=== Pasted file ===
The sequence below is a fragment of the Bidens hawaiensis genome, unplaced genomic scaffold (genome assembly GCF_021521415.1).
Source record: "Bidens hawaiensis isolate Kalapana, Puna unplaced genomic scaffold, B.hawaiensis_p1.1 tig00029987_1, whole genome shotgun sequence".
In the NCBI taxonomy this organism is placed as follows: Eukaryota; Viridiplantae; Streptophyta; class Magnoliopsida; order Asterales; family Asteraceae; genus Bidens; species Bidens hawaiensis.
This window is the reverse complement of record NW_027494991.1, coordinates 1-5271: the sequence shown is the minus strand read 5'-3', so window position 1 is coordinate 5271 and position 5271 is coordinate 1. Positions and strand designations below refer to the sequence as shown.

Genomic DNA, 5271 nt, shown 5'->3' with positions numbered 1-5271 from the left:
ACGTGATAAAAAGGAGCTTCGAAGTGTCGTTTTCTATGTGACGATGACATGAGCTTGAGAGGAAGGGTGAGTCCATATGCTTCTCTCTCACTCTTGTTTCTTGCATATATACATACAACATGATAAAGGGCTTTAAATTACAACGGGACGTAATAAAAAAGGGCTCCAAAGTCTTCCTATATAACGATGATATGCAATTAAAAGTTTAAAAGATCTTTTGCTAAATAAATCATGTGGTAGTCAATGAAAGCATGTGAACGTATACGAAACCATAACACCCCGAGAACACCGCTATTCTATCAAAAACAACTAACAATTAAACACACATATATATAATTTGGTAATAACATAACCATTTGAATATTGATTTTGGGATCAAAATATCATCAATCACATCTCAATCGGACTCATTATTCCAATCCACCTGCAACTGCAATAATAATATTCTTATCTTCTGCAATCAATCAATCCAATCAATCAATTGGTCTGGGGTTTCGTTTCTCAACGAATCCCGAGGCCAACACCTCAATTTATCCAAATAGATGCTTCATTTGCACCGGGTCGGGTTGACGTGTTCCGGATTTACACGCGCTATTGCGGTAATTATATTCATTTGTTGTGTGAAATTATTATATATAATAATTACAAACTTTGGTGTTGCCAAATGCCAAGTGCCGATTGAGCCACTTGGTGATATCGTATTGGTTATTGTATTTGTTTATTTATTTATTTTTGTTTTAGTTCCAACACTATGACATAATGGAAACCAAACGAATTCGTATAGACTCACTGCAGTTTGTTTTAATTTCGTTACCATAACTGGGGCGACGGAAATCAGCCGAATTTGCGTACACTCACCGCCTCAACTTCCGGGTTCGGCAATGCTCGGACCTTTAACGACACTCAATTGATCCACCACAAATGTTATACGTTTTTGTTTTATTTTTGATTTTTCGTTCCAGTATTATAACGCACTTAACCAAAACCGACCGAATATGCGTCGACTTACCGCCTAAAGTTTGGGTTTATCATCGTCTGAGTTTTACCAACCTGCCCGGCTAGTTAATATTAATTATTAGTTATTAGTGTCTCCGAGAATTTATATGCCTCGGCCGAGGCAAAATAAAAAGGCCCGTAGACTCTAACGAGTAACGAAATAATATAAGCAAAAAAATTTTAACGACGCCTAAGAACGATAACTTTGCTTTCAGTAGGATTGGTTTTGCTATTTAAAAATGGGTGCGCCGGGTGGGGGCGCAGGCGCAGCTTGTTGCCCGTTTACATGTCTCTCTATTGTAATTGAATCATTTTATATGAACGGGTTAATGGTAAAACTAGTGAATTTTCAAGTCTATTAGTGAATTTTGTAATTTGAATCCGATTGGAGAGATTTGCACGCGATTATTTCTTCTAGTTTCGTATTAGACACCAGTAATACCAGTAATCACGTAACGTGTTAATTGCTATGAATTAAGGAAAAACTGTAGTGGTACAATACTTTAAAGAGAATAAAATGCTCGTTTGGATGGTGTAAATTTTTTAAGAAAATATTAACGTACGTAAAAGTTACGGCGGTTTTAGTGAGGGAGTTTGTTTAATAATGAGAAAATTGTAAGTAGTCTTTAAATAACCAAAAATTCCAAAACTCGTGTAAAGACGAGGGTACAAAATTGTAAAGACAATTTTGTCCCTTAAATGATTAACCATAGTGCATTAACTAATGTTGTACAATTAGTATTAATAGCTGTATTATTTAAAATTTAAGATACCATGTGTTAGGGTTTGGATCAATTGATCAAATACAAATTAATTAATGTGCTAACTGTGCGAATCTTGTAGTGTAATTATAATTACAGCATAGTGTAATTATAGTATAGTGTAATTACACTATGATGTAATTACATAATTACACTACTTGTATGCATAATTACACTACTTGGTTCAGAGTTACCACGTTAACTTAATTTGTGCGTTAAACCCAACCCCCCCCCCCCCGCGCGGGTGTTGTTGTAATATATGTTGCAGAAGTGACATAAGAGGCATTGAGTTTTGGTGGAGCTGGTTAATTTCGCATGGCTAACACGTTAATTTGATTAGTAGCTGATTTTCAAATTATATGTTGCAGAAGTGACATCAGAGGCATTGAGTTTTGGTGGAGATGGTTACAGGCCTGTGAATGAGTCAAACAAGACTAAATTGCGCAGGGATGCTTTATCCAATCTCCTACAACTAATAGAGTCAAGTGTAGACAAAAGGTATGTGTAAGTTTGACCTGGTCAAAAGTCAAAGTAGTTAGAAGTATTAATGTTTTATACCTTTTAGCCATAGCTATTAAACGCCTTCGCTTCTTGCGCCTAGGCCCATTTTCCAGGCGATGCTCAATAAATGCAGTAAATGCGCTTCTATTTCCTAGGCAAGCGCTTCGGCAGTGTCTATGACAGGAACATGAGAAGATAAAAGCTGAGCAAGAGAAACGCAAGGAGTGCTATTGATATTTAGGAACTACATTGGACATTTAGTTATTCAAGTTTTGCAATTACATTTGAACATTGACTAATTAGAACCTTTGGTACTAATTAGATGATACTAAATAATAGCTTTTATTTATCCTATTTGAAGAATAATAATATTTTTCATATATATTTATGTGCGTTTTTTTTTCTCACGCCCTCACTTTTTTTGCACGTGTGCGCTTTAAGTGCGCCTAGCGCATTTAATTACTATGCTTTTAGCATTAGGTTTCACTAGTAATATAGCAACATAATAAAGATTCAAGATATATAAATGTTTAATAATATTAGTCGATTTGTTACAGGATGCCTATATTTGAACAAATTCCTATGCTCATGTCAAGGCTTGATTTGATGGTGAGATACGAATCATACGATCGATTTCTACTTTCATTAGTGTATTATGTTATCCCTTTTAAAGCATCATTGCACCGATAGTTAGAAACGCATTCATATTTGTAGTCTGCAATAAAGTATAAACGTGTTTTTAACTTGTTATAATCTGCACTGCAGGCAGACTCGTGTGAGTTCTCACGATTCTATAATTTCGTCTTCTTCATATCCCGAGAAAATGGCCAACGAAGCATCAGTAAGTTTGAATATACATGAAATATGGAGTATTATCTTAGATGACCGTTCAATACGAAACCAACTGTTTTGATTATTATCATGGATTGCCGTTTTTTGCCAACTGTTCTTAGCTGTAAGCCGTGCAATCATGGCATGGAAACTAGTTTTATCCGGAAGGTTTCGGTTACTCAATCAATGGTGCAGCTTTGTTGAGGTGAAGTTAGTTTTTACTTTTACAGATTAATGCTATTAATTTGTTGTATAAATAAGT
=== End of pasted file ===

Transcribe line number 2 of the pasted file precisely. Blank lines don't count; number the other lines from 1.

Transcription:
Source record: "Bidens hawaiensis isolate Kalapana, Puna unplaced genomic scaffold, B.hawaiensis_p1.1 tig00029987_1, whole genome shotgun sequence".